Food Culture And Education In JapanThu 27 Feb 2014
Story by Noriko Misawa
Japan Takes a Spin on The Food Revolution!
Japanese Diets: Ever-Evolving
Many who have traveled to Japan may have felt that Japanese people eat a variety of foods with different textures, colors, tastes, cooking styles, and ingredients. Deli sections of department stores are a typical example where tourists and visitors experience dish after dish of beautifully presented food. Obento boxes might have little compartments with side dishes made up of 20 different ingredients: soy sauce and dashi-braised seasonal root vegetables, seaweed and cucumber dressed in ginger vinaigrette, sashimi, fried tofu with dashi, blanched green vegetables, crispy pickles... Anything one could desire. The 24-hour convenience shops carry everything from pastries and energy drinks to foods like tofu, dashi egg omelet, and cooked hijiki seaweed, packaged and ready to be warmed and served at home. It is so easy to pick up delicious and balanced food to go; with all this prepared food everywhere, it is tempting not to cook at all!
The Japanese diet has been evolving, much like diets worldwide; now more westernized, it contains more fats and protein from meat sources, and less fiber and minerals. Young people cook less with so many accessible convenience foods. Over time, there has been an increase in lifestyle related diseases such as diabetes, obesity, or extreme weight loss due to lack of nutrients.
Japan Takes Action: Shokuiku!
The Japanese government saw this and took action. Since 2005, Food Education has been implemented nationwide. The philosophy is to educate everyone, starting at a young age, about the importance of food in order to live a healthy life, both physically and mentally.
By providing tools to educate kids at school as well as at home, the goal is to teach about the importance of a balanced diet, and that it is something which needs to be followed every day. You can find the English version of what the government says here.
For example, similar to the Food Revolution, the philosophy acknowledges that school lunches are the perfect medium to start teaching kids about food. ‘In order to promote Shokuiku in schools, the diet and nutrition teacher system was introduced. This is a new license that combines the qualiﬁcations of registered dietitian and teacher. The major roles of the nutrition teacher are to provide children with nutrition education through the school lunch system, foster desirable habits and self-management capacity in children, and advocate for a healthy diet in connection with other subjects and in families and the community’.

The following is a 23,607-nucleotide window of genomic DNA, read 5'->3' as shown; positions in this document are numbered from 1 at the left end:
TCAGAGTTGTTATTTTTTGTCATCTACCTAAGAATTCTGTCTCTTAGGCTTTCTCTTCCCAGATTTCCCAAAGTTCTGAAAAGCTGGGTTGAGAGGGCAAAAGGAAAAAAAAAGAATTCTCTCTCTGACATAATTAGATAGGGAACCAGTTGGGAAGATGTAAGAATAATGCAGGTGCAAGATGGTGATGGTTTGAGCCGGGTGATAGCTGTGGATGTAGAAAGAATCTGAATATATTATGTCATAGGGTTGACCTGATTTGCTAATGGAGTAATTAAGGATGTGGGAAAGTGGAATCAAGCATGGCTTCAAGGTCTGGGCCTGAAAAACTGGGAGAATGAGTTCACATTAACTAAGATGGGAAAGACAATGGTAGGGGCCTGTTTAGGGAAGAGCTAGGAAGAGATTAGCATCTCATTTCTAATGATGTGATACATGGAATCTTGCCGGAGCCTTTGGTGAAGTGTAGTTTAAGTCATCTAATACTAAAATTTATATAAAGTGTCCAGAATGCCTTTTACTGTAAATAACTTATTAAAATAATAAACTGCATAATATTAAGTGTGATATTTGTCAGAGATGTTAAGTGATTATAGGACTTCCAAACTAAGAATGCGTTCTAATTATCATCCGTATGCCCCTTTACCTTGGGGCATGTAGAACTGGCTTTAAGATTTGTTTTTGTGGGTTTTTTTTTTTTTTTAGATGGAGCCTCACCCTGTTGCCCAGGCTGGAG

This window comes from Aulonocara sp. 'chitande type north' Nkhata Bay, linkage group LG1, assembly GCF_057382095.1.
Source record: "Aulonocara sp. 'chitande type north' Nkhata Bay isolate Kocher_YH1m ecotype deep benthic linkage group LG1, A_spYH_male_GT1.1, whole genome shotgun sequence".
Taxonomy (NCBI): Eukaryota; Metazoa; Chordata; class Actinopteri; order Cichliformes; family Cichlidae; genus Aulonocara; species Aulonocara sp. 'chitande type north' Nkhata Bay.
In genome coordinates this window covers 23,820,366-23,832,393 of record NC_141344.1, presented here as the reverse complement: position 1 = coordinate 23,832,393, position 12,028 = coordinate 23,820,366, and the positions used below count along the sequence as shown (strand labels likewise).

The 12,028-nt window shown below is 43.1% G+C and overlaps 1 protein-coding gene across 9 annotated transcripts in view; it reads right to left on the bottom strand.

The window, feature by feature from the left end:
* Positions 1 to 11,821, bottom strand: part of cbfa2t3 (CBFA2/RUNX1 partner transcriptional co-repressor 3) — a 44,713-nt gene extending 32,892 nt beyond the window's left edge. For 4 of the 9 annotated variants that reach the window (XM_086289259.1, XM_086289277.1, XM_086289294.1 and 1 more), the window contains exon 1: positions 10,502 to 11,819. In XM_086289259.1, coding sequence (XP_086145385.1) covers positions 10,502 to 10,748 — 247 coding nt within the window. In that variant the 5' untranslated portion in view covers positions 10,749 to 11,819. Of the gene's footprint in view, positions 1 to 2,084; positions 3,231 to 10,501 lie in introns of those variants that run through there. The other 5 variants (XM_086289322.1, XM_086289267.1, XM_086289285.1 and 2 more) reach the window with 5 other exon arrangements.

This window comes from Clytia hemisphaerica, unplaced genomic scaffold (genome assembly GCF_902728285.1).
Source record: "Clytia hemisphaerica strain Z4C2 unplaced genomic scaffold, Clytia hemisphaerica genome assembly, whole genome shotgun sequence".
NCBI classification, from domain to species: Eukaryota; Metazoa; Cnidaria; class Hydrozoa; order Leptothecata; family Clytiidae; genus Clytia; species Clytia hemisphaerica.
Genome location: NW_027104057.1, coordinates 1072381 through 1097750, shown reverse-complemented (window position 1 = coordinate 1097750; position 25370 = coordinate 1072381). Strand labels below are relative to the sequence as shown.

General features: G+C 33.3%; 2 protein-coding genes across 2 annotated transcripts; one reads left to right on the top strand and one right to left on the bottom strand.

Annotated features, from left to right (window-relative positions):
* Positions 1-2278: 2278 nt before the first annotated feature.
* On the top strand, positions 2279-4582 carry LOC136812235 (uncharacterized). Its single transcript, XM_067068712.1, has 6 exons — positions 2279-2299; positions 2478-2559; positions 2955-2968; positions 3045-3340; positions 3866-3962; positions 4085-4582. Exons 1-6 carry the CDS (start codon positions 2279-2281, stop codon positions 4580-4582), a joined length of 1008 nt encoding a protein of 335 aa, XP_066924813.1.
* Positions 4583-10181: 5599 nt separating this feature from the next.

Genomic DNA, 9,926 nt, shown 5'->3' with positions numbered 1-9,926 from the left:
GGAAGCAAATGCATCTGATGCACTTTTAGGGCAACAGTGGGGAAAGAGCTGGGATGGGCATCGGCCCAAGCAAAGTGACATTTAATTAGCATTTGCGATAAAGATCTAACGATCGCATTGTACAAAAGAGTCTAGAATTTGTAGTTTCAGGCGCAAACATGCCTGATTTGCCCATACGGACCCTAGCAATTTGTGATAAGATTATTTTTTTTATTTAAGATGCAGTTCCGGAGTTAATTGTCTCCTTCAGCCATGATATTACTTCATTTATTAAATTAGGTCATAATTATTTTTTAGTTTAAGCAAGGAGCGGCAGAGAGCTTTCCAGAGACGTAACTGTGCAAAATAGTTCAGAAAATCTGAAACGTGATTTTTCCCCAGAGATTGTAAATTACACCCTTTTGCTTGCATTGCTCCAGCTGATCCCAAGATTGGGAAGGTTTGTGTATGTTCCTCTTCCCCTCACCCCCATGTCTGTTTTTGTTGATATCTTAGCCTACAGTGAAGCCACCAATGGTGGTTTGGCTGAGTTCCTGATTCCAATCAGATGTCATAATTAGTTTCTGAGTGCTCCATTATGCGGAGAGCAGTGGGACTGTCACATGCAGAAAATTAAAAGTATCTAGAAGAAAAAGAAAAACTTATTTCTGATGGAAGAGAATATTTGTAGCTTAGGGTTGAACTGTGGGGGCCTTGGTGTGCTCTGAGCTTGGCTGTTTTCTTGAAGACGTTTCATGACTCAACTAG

The Nutrition Top
The number of diet and nutrition teachers varies according to school size, but what is consistent is their message. To communicate what ideal meals should look like, they have created a symbol of ‘Food Education’, which is something like the American food pyramid, with a slight twist…literally! It spins like a top, implying that balance is important in maintaining health.
The first and largest layer is the starch group. The second biggest layer is called the ‘side vegetable’ group, and consists of vegetables, mushrooms, root vegetables, and seaweed items. This category of food is supposed to provide the necessary fiber, minerals and vitamins not provided by the other layers. The protein follows as the next big layer, and it is made up of meats, fish, soy products, and eggs. The final layers have fruits, which are expensive and thus are consumed less, and dairy. Exercise and water is also needed to create a good balance, and as a result, allow the top to spin better.
Food education is endorsed at different levels in the community by volunteers, university students, parents and teachers. Corporations, universities, and the city government are involved as well. For example, food and agriculture corporations give out tomato plant seedlings to schools and communities to encourage awareness for growing vegetables, university students give classes at local elementary schools, and parents who are involved in the food business teach kindergarteners about cooking. There are people from all walks of life, and varying career paths, that are part of the Food Education movement here in Japan, and it has joined in the world in the revolution toward a healthier future.
About the author: Noriko Misawa is a food scientist by training. Her food related work has allowed her to experience and study food cultures around the world. After living in the US for 13 years, she returned to Tokyo with in 2007. She has been the Food Revolution Ambassador in Tokyo since early 2014 and can be reached at firstname.lastname@example.org.
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